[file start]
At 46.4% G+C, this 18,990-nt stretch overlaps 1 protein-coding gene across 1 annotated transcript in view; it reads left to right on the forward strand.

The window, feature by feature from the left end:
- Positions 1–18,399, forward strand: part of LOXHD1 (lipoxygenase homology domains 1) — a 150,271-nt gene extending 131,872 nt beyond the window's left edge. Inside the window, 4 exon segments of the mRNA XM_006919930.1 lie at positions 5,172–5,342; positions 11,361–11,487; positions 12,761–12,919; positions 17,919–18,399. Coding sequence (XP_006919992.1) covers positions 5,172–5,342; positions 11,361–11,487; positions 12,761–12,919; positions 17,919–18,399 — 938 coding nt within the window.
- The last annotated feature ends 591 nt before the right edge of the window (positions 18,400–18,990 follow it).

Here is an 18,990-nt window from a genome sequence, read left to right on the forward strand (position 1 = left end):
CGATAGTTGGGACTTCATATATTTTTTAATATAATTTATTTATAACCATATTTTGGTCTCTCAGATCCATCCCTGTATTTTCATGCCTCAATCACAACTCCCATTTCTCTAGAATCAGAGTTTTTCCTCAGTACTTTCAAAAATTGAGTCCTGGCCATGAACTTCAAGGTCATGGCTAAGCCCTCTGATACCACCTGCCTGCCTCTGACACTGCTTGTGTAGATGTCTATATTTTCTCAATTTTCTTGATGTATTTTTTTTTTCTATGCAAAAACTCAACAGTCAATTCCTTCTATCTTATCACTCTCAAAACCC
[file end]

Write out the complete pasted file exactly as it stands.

At 46.4% G+C, this 18,990-nt stretch overlaps 1 protein-coding gene across 1 annotated transcript in view; it reads left to right on the forward strand.

The window, feature by feature from the left end:
- Positions 1–18,399, forward strand: part of LOXHD1 (lipoxygenase homology domains 1) — a 150,271-nt gene extending 131,872 nt beyond the window's left edge. Inside the window, 4 exon segments of the mRNA XM_006919930.1 lie at positions 5,172–5,342; positions 11,361–11,487; positions 12,761–12,919; positions 17,919–18,399. Coding sequence (XP_006919992.1) covers positions 5,172–5,342; positions 11,361–11,487; positions 12,761–12,919; positions 17,919–18,399 — 938 coding nt within the window.
- The last annotated feature ends 591 nt before the right edge of the window (positions 18,400–18,990 follow it).

Here is an 18,990-nt window from a genome sequence, read left to right on the forward strand (position 1 = left end):
CGATAGTTGGGACTTCATATATTTTTTAATATAATTTATTTATAACCATATTTTGGTCTCTCAGATCCATCCCTGTATTTTCATGCCTCAATCACAACTCCCATTTCTCTAGAATCAGAGTTTTTCCTCAGTACTTTCAAAAATTGAGTCCTGGCCATGAACTTCAAGGTCATGGCTAAGCCCTCTGATACCACCTGCCTGCCTCTGACACTGCTTGTGTAGATGTCTATATTTTCTCAATTTTCTTGATGTATTTTTTTTTTCTATGCAAAAACTCAACAGTCAATTCCTTCTATCTTATCACTCTCAAAACCC